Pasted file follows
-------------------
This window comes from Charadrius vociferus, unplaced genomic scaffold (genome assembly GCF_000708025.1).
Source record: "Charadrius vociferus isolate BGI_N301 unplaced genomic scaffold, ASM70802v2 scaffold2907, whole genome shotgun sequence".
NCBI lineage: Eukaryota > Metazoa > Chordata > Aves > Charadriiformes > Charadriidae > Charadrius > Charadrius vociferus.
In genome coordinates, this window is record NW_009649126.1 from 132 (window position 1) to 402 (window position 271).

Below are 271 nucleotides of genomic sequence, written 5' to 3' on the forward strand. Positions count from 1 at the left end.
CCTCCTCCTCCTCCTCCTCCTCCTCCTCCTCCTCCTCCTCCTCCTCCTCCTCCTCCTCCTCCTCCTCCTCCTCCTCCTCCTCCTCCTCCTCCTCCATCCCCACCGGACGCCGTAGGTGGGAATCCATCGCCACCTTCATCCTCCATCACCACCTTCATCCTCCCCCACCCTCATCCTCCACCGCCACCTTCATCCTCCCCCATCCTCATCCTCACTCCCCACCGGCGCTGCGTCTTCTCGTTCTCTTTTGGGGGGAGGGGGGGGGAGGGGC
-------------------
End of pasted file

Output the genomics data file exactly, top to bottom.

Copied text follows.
This window comes from Charadrius vociferus, unplaced genomic scaffold (genome assembly GCF_000708025.1).
Source record: "Charadrius vociferus isolate BGI_N301 unplaced genomic scaffold, ASM70802v2 scaffold2907, whole genome shotgun sequence".
NCBI lineage: Eukaryota > Metazoa > Chordata > Aves > Charadriiformes > Charadriidae > Charadrius > Charadrius vociferus.
In genome coordinates, this window is record NW_009649126.1 from 132 (window position 1) to 402 (window position 271).

Below are 271 nucleotides of genomic sequence, written 5' to 3' on the forward strand. Positions count from 1 at the left end.
CCTCCTCCTCCTCCTCCTCCTCCTCCTCCTCCTCCTCCTCCTCCTCCTCCTCCTCCTCCTCCTCCTCCTCCTCCTCCTCCTCCTCCTCCTCCTCCATCCCCACCGGACGCCGTAGGTGGGAATCCATCGCCACCTTCATCCTCCATCACCACCTTCATCCTCCCCCACCCTCATCCTCCACCGCCACCTTCATCCTCCCCCATCCTCATCCTCACTCCCCACCGGCGCTGCGTCTTCTCGTTCTCTTTTGGGGGGAGGGGGGGGGAGGGGC